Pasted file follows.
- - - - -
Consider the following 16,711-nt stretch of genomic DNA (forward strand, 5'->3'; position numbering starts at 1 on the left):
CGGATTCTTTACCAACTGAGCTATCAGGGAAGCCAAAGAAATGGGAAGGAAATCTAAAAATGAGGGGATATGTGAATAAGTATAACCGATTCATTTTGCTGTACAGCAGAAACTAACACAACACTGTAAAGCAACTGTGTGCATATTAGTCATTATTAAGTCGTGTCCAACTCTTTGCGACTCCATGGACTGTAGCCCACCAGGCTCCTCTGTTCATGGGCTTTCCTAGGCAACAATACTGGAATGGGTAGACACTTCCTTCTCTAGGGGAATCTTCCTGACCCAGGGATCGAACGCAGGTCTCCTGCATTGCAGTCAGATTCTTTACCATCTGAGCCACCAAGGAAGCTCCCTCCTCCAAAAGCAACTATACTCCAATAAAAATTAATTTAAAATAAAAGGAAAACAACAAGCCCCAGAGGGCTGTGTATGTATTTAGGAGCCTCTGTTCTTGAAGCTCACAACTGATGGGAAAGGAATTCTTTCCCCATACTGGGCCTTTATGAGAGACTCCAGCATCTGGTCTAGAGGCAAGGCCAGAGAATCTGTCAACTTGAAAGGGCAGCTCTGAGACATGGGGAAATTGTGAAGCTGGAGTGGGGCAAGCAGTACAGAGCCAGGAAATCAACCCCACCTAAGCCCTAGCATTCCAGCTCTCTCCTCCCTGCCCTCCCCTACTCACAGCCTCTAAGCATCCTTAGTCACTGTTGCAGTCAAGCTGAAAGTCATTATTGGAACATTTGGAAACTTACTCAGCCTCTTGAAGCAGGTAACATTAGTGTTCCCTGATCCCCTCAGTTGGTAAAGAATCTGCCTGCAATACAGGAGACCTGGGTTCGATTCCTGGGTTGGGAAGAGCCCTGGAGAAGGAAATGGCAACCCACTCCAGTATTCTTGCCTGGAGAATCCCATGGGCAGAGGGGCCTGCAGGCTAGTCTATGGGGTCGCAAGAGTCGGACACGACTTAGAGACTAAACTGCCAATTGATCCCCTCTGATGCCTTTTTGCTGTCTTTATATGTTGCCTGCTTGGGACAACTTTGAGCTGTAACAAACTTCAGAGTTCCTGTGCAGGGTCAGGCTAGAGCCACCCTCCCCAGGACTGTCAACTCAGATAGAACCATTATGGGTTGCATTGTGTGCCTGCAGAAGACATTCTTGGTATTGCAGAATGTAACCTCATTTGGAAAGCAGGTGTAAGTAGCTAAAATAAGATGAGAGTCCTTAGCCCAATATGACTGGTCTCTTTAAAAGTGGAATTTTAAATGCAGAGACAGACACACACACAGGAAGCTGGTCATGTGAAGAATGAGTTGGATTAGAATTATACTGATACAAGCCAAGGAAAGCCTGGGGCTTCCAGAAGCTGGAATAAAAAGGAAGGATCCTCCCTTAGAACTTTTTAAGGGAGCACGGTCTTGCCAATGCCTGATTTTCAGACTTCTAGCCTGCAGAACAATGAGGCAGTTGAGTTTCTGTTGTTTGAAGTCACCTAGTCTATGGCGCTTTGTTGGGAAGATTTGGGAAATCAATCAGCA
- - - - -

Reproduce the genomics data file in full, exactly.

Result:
Consider the following 16,711-nt stretch of genomic DNA (forward strand, 5'->3'; position numbering starts at 1 on the left):
CGGATTCTTTACCAACTGAGCTATCAGGGAAGCCAAAGAAATGGGAAGGAAATCTAAAAATGAGGGGATATGTGAATAAGTATAACCGATTCATTTTGCTGTACAGCAGAAACTAACACAACACTGTAAAGCAACTGTGTGCATATTAGTCATTATTAAGTCGTGTCCAACTCTTTGCGACTCCATGGACTGTAGCCCACCAGGCTCCTCTGTTCATGGGCTTTCCTAGGCAACAATACTGGAATGGGTAGACACTTCCTTCTCTAGGGGAATCTTCCTGACCCAGGGATCGAACGCAGGTCTCCTGCATTGCAGTCAGATTCTTTACCATCTGAGCCACCAAGGAAGCTCCCTCCTCCAAAAGCAACTATACTCCAATAAAAATTAATTTAAAATAAAAGGAAAACAACAAGCCCCAGAGGGCTGTGTATGTATTTAGGAGCCTCTGTTCTTGAAGCTCACAACTGATGGGAAAGGAATTCTTTCCCCATACTGGGCCTTTATGAGAGACTCCAGCATCTGGTCTAGAGGCAAGGCCAGAGAATCTGTCAACTTGAAAGGGCAGCTCTGAGACATGGGGAAATTGTGAAGCTGGAGTGGGGCAAGCAGTACAGAGCCAGGAAATCAACCCCACCTAAGCCCTAGCATTCCAGCTCTCTCCTCCCTGCCCTCCCCTACTCACAGCCTCTAAGCATCCTTAGTCACTGTTGCAGTCAAGCTGAAAGTCATTATTGGAACATTTGGAAACTTACTCAGCCTCTTGAAGCAGGTAACATTAGTGTTCCCTGATCCCCTCAGTTGGTAAAGAATCTGCCTGCAATACAGGAGACCTGGGTTCGATTCCTGGGTTGGGAAGAGCCCTGGAGAAGGAAATGGCAACCCACTCCAGTATTCTTGCCTGGAGAATCCCATGGGCAGAGGGGCCTGCAGGCTAGTCTATGGGGTCGCAAGAGTCGGACACGACTTAGAGACTAAACTGCCAATTGATCCCCTCTGATGCCTTTTTGCTGTCTTTATATGTTGCCTGCTTGGGACAACTTTGAGCTGTAACAAACTTCAGAGTTCCTGTGCAGGGTCAGGCTAGAGCCACCCTCCCCAGGACTGTCAACTCAGATAGAACCATTATGGGTTGCATTGTGTGCCTGCAGAAGACATTCTTGGTATTGCAGAATGTAACCTCATTTGGAAAGCAGGTGTAAGTAGCTAAAATAAGATGAGAGTCCTTAGCCCAATATGACTGGTCTCTTTAAAAGTGGAATTTTAAATGCAGAGACAGACACACACACAGGAAGCTGGTCATGTGAAGAATGAGTTGGATTAGAATTATACTGATACAAGCCAAGGAAAGCCTGGGGCTTCCAGAAGCTGGAATAAAAAGGAAGGATCCTCCCTTAGAACTTTTTAAGGGAGCACGGTCTTGCCAATGCCTGATTTTCAGACTTCTAGCCTGCAGAACAATGAGGCAGTTGAGTTTCTGTTGTTTGAAGTCACCTAGTCTATGGCGCTTTGTTGGGAAGATTTGGGAAATCAATCAGCA